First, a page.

Death Throes ends with our trio gazing distractedly past the audience, images of blue, cloud-filled skies surrounding them, as fans blow their hair. It is an oddly voyeuristic scenario for a performance which began by advertising its left-wing politics. Farrah Fawcett was the 1970s pin-up for this gently erotic “wind-blown look”, and given that Charlie’s Angels has been reworked as a supposedly feminist classic, perhaps a similar reclamation is intended here.

Death Throes is, therefore, not entirely effective. While not derivative, its elements are not especially novel. Whatever logic governs the selection of material is neither evident, nor is the production a deliberately random assemblage. That said, any show featuring Lui running in gold short-shorts, or Gillies’ supremely unflappable expression, provides a fun puzzler.

Death Throes plays The Blue Room Theatre until May 18.

Pictured top: Julia Croft, Joe Lui and Harriet Gillies in ‘Death Throes’.

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Phoebe Sullivan stands in front of a plethora of projected images of faces in 'The Double'.
News, Performing arts, Reviews, Theatre

A compelling take on tech

Review: Bow & Dagger, The Double ·
The Blue Room Theatre, 24 April ·
Review by Varnya Bromilow ·

If you’re as old as I am, you might find yourself vaguely disappointed with the advent of “the future”. Where are the jet shoes, submarine cars and food pills that were promised to us on Towards 2000? Lately though, things have started seeming a little more Bladerunner-esque and slightly less 1984, what with hoverboards, self-driving cars and Alexa. The Double, a new play from Bow & Dagger, premiering at the Blue Room this week, is based loosely on the concept of Alexa, revved up as an all-knowing AI presence. Billed as a cyber-gothic nightmare, this riveting 80-minute play is not quite that, but its depiction of a tech-driven dystopia is certainly spooky.

Victoria is a struggling actress who has auditioned for an unusual role – to be the embodiment of a tech giant’s (an amalgam of Apple and Google) artificial intelligence product, Vivy. Like Alexa and other products in the current tech marketplace, Vivy can calculate sums, answer and place calls, adjust the lighting, play you entertainment or answer your trivial questions. Unlike Alexa, Vivy copies and learns the behaviours of its human model, Victoria. Victoria spends her days in a room provided by the generous tech host, working with programmers as they simulate her every expression, movement and vocal tone as they create the new product. Guess what? It doesn’t end well.

This obviously isn’t a surprise – how can it be when your show is marketed as a nightmare? But despite the fact that we know we’re in for an unpleasant or at least uncomfortable ride, the descent into dystopia is remarkably measured. Devised and written by Clare Testoni, The Double is, for the most part, so tautly written that Victoria’s journey is compelling even though we know things are headed south. Aided by some fine performances – Amanda Watson is particularly good – the narrative never feels entirely predictable, a considerable feat for a work dealing in the well-trodden ground of evil tech.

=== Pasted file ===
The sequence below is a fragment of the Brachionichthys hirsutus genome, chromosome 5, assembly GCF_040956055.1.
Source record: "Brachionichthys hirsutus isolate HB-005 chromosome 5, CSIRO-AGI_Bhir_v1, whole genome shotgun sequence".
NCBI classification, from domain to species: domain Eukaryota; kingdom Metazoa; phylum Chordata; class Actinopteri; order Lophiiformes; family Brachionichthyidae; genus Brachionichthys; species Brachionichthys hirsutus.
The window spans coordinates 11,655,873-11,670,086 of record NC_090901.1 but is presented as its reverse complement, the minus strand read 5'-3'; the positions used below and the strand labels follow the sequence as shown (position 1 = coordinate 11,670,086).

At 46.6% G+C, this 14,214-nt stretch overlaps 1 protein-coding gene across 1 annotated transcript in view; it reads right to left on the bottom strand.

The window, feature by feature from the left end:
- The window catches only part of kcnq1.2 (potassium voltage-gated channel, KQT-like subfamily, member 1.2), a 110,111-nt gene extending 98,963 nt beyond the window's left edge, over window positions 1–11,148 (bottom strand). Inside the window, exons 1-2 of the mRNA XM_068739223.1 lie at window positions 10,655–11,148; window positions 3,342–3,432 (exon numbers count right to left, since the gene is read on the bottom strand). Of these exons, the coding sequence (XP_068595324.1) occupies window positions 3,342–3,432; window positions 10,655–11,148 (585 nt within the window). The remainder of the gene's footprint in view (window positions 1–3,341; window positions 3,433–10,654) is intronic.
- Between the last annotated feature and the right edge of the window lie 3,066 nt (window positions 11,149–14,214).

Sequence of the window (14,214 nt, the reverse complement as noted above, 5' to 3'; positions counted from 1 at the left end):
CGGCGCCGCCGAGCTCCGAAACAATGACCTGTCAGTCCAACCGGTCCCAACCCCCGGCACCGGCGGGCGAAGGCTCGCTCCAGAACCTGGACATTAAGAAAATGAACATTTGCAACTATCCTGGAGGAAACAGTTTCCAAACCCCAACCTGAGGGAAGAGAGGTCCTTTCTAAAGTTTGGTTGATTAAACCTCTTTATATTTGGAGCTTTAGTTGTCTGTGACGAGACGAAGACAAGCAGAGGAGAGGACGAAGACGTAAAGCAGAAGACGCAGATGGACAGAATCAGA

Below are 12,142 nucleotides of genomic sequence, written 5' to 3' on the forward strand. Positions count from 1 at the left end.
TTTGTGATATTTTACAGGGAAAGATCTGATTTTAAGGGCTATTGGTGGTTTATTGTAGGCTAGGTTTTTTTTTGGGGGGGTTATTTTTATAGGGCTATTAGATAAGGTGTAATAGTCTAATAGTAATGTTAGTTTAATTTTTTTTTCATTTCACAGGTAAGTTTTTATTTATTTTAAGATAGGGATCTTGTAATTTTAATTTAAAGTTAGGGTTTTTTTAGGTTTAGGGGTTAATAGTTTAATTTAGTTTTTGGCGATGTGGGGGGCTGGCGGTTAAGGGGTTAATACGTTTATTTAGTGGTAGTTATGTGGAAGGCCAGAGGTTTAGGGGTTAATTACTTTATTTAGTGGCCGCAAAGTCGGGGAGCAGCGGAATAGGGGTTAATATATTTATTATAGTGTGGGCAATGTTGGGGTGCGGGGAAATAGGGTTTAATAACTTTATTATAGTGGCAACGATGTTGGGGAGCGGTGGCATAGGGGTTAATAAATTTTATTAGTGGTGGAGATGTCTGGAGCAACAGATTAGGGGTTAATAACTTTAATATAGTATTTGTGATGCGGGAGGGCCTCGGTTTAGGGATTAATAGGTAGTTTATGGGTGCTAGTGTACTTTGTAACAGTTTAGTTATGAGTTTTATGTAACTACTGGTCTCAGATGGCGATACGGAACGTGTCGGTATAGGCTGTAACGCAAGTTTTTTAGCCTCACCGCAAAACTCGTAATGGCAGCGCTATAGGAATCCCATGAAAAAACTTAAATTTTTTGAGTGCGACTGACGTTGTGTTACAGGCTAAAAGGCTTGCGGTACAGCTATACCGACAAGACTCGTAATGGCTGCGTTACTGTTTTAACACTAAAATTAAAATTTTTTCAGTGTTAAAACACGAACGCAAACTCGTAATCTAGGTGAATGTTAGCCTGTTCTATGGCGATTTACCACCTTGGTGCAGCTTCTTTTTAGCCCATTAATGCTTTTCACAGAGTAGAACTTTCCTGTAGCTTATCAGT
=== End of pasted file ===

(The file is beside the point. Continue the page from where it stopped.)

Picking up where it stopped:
A performer stands, arms outstretched,  in front of projections of cyborgs and code, in 'The Double'.
Photo: David Cox Media.

There are some curious choices here. Testoni opts to have Victoria represented by three actors – Watson, Phoebe Sullivan and Michelle Aitken – who swap roles with head-spinning regularity. Despite the lack of physical resemblance between the three (blunted partly by identical wigs), this conceit is tricky… I wondered whether the role-swapping would have been less disconcerting had Testoni chosen to switch the roles up earlier in the show. As a viewer, I felt I was just getting to know Sullivan as Victoria when she suddenly morphed into Watson’s version. There was also some odd-looking computer-rendered imaging of the faces when beamed onto a background screen – this was a central visual element of the show and while it certainly contributed to the sinister feel, not all of the actors had the necessary stillness required to pull this off seamlessly.

But these are minor quibbles. The Double is an ambitious, provocative work that was always going be challenging to stage within the confines of the modest-but-lovely Blue Room. The show is a compelling take on the dissociative perils of our tech-driven, obsessively curated lives, and succeeds in straddling the fine line between cautionary tale and entertainment.

The Double runs until May 11.

Pictured top is Phoebe Sullivan in ‘The Double’. Photo: David Cox Media.

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Part of female figure with Miss Westralia banner across chest and holding bunch of flowers
Calendar, June 19, May 19, Musical theatre, Performing arts

Musical Theatre: Miss Westralia

21 May – 8 Jun @ The Blue Room Theatre ·
Presented by Blonde Moment Theatre ·

Australia’s Pageant Past Hits Broadway.

When a Geraldton girl is crowned the unlikely winner of the first Miss Australia competition, she becomes a celebrity overnight. Discover Australia’s pageant past accompanied by some of Perth’s most exciting vocal talent. This musical comedy will have your toes tapping just inches from the action, as we uncover this untold piece of local history.

Composed by the award-winning team behind On Hold-A Musical (Best Aussie Short: Flickerfest, Dendy Top 10: Sydney Film Fest), the music and lyrics fuse nostalgia with contemporary wit.

Join us for this world premiere as we do the Charleston from outback Australia to the roaring cities of the USA.

Based on a true story, Miss Westralia is set to be Australia’s next hit musical!

More info
W: www.blueroom.org.au/events/miss-westralia/
E:  info@blueroom.org.au

Pictured: Miss Westralia, credit: Tasha Faye